By Jason Menard
We know too much.
There’s a price to be paid for this wonderful instant-info world we live in. We literally have the world in the palm of our hands – a wealth of facts, opinion, and counter-opinion just a click away on smart phones, tablets, and laptops.
But that information isn’t free. It has cost us our ability to marvel, it’s robbed us of our sense of wonder, and it’s rendered us chronically dissatisfied. The days of wonder are long gone – and those looking for inspiration are doomed to never again find it.
Ignorance truly is bliss because knowledge only leads us to greater dissatisfaction.
Now, that’s not a bad thing at all. I think the fact that people in this day and age have access to information is a great thing. We just have to change our expectations – especially when it comes to politics.
This thought came to me while reading John Cusack’s piece on U.S. President Barack Obama, which argues that voters must hold Obama to a higher standard than just being the alternative to the Republican Party.
In many ways, that attitude has permeated all levels of politics – and we see it in abundance in Canada.
Many people don’t vote for someone; they vote against someone else. Over the past couple of federal elections we’ve seen people advocate strategic voting – the desire being not about putting the right candidate in a seat, but rather to keep the so-called wrong one out of it.
We scrutinize every little word and every little action (or inaction) that our elected representatives make. We arm ourselves with information that allows us to become dangerously opinionated. Our political theatre has become so dramatic that people rarely take the time to examine all sides, rather searching only for validation and like-minded opinion. The information is all there, just waiting for us.
And that’s a wonderful thing – for the most part. Sure, it would be nice if people could play nicely, be respectful, and listen to all sides of an argument before formulating an opinion (today’s politico often prefers to formulate first; find supportive arguments later), but that will come. As well, it’s important that we, as the electorate, ensure our elected representatives are doing their jobs – and the only way to do that is to stay engaged.
So we read our real-time council Tweets, we peruse a few post-event blogs, we try to find out how Paul Wells and Ezra Levant can see the same thing so differently. And, in the end, we inform ourselves to the point where we have effectively immunised ourselves from the one political thing we need.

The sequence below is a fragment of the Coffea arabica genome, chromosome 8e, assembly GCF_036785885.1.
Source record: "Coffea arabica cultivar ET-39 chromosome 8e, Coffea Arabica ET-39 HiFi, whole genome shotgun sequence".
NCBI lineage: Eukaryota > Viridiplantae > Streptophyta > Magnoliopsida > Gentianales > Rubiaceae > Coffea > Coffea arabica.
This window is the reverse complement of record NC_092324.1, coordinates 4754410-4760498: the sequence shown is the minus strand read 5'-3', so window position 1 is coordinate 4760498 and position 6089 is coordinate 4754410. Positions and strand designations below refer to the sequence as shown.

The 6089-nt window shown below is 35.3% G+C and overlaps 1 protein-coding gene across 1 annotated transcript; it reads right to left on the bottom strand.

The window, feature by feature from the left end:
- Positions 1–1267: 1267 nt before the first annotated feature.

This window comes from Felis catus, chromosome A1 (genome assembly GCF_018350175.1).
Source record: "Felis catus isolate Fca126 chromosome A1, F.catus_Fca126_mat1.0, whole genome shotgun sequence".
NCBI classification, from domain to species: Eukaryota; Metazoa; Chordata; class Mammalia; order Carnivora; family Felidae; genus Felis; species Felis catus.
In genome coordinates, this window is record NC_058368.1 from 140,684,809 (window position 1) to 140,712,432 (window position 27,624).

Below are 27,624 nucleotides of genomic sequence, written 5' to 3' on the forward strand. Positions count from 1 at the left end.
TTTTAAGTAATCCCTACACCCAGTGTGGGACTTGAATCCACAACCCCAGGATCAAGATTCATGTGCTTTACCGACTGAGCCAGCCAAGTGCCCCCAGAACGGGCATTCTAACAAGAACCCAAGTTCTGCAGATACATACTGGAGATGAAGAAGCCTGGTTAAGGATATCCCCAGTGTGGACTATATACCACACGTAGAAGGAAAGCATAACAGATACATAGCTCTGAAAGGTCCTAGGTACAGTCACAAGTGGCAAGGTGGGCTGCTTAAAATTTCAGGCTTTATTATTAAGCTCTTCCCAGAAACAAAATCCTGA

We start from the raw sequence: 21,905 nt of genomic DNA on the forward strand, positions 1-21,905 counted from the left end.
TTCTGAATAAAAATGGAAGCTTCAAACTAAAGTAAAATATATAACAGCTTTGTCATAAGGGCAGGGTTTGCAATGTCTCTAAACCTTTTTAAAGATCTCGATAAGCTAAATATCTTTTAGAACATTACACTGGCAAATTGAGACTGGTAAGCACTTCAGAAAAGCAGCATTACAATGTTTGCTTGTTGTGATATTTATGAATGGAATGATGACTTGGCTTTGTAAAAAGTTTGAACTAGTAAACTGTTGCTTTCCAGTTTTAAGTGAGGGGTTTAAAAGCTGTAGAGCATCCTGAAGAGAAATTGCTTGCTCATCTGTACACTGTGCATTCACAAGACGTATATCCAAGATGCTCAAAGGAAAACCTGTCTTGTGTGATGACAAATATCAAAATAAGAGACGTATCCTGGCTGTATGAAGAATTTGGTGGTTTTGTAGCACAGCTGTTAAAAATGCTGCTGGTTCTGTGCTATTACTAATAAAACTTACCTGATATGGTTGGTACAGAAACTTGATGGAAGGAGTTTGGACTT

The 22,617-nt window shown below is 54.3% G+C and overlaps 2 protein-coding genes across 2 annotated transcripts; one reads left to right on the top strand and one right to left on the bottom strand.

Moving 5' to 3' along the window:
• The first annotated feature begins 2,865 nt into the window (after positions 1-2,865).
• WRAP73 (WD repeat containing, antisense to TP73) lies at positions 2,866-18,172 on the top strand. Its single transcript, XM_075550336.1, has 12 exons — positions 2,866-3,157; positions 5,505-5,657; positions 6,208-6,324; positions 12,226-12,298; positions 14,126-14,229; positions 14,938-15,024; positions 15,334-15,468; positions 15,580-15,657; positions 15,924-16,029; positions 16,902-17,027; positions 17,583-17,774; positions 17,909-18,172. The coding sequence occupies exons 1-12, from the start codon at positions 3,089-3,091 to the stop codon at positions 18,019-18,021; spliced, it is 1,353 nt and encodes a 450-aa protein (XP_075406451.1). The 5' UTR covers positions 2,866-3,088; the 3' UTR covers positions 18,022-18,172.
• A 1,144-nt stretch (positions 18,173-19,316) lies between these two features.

We know too much to hope. We live in a time when wonder can be argued away. There are no white knights riding to our collective rescue because we geld them and their steeds well before they assume office.
There’s a reason why our parents and grandparents idolized John F. Kennedy and FDR – because the media was complicit in maintaining their iconic status. Today every one of Kennedy’s dalliances would have been front-page news; and you can be damn sure that more than two pictures would exist of Roosevelt in his wheelchair – two an hour would be Tweeted today.
Yet we still lament the lack of politicians in which to believe. Locally, many voted Joe Fontana in as the everyman opposite of Anne-Marie DiCicco. That image simply couldn’t stand up to scrutiny. Rightly or wrongly, our current council is portrayed as bumbling Keystone Kops – and every foible, perceived error, and misspoken word is amplified by a factor of 100.
Then we wonder why there are so few politicians to believe in nowadays. Paul Martin was once the next great hope – at least before he assumed the Liberal leadership. Now the collective rush is on to appoint Justin Trudeau as The Next One. But how long will it be until the long knives are sharpened?
Maybe Jack Layton was the exception. He’s still lionised by his followers – but it’s hard to deny that his untimely death has helped his case. Had he lived to remain in power, eventually we would have torn him down.
And so we stumble from election to election, voting against something. Don’t like Harper? Who is the lesser of the two evils? Joe didn’t work out for ya? Who’s taking their cuts in the on-deck circle?
It won’t matter, in the end. Nobody can live up to our expectations because our expectations are forged in an era that won’t come back. We want the charismatic, take-charge, dynamic leader, but we keep hobbling them at the knees before they get to the starting blocks.
Our expectations need to change. There will be no political saviour – instead, it’s up to us all to take this hard-won knowledge and do something with it. And maybe that’s the real lesson here. We, as a society, don’t need a white knight – instead, we must all take up arms and fight for what we believe is right.
We paid for the knowledge with our innocence; maybe it’s time to do something with it.